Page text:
The GOP failure to pass an Affordable Care Act repeal bill last week has given a handful of states a new urgency to try and expand Medicaid under the law, raising the prospect of more federal spending and further difficulties scrapping the law Republicans have railed against for seven years.
In recent days, Kansas state legislators have sent a bill that would expand Medicaid to Gov. Sam Brownback (R). Virginia Gov. Terry McAuliffe (D) announced a renewed push to expand the program by October. Maine voters will consider the issue on a ballot referendum this year, and Georgia’s governor suggested he would explore applying for a waiver to alter Medicaid, the Associated Press reported.
It’s a reality that Republicans in Congress admit they must face after pulling their health care legislation last week.
“That’s a consequence of not taking the action we had last week,” said Rep. Greg Walden (R-Ore.), who chairs the Energy and Commerce Committee, noting that any new states that go through with expansion would increase federal spending. “So those who shut us down in this endeavor have that on their hands.”
Under the ACA, states can choose to expand Medicaid eligibility to those making within 138 percent of the federal poverty level. The federal government paid the entire cost for covering those individuals between 2014 and 2016, and the enhanced match gradually phases down to 90 percent in 2020. Since the ACA was enacted, 31 states and the District of Columbia have expanded eligibility.
The treatment of Medicaid expansion emerged as a major sticking point as Republicans were crafting their health care legislation, with lawmakers representing expansion states insisting that those enrollees be protected.
“I do think it makes it more difficult for us to reach an agreement on repeal and replace,” Rep. Morgan Griffith (R-Va.) said about more states expanding Medicaid.
Rep. Barry Loudermilk (R-Ga.), who has been optimistic that Republicans could update their health bill in the near future, said a surge of states expanding eligibility could hurt House Republicans’ overall goal, in part by adding to the federal debt and deficit.
“This is just a pause in the process, so the more that governors go out and expand, the more difficult not only does it make for us to come out with a solution, it accelerates the demise of what’s out there already,” he said.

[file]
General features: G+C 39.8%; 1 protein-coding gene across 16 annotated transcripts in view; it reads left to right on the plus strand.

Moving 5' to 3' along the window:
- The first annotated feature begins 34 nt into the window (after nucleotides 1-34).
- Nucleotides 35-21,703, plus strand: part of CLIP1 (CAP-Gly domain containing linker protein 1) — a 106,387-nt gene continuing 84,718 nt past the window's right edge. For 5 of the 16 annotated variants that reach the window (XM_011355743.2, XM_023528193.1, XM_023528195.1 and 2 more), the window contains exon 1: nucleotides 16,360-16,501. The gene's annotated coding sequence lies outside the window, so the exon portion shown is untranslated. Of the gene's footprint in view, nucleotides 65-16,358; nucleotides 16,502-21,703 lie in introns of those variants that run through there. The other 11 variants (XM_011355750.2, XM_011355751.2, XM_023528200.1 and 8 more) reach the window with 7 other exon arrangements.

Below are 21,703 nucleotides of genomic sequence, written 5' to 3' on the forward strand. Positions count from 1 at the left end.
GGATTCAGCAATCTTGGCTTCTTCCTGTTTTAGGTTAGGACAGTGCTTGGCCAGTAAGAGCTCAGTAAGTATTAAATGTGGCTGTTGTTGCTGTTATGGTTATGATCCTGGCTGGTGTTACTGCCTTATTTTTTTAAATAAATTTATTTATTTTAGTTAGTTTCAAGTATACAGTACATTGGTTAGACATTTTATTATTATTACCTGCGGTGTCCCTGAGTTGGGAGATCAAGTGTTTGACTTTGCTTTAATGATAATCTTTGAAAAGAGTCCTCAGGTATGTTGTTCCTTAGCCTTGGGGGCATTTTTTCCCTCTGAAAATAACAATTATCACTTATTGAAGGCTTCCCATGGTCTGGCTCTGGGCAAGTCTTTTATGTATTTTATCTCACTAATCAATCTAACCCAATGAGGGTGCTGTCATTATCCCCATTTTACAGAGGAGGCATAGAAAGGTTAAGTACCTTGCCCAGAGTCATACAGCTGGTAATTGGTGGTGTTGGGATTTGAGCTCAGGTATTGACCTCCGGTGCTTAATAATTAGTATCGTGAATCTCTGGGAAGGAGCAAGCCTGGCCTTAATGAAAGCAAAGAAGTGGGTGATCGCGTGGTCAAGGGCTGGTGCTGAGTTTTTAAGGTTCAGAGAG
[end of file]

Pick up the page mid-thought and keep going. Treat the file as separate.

Other House Republicans doubted how much effect state action would have on their efforts.
“I don’t think what states are doing has any impact on what we’re doing here,” Rep. Lynn Jenkins (R-Kan.) said in a brief interview.
And Rep. Mark Meadows (R-N.C.), who leads the House Freedom Caucus, which has shouldered much of the blame for last week’s downfall of the health care bill, shot down the idea that his home state would expand eligibility. Gov. Roy Cooper (D) has sought to do so through executive order. “It would be a wrong move on their part” if states tried to expand eligibility as the House continues to debate repeal, he said.
While House GOP leaders say they are still committed to overhauling the law, it’s not clear how quickly they might take up legislation. Across the Capitol, Senate Majority Leader Mitch McConnell (R-Ky.) has also indicated he’s not racing to bring up a repeal bill.
Meanwhile, non-expansion states could face a renewed push to expand as hospitals see changes to disproportionate share payments in the coming years, said Jack Hoadley, a health policy analyst at Georgetown University’s Health Policy Institute. Hospitals have been advocates of Medicaid expansion so that more patients come in with insurance coverage, and hospitals in non-expansion states could be squeezed financially as the payments shift, he said.
“They will push even harder when they see a loss of revenue from some of the disproportionate share payments,” Hoadley said in an interview.
Correction: An earlier version of this article misspelled the first name of North Carolina’s governor.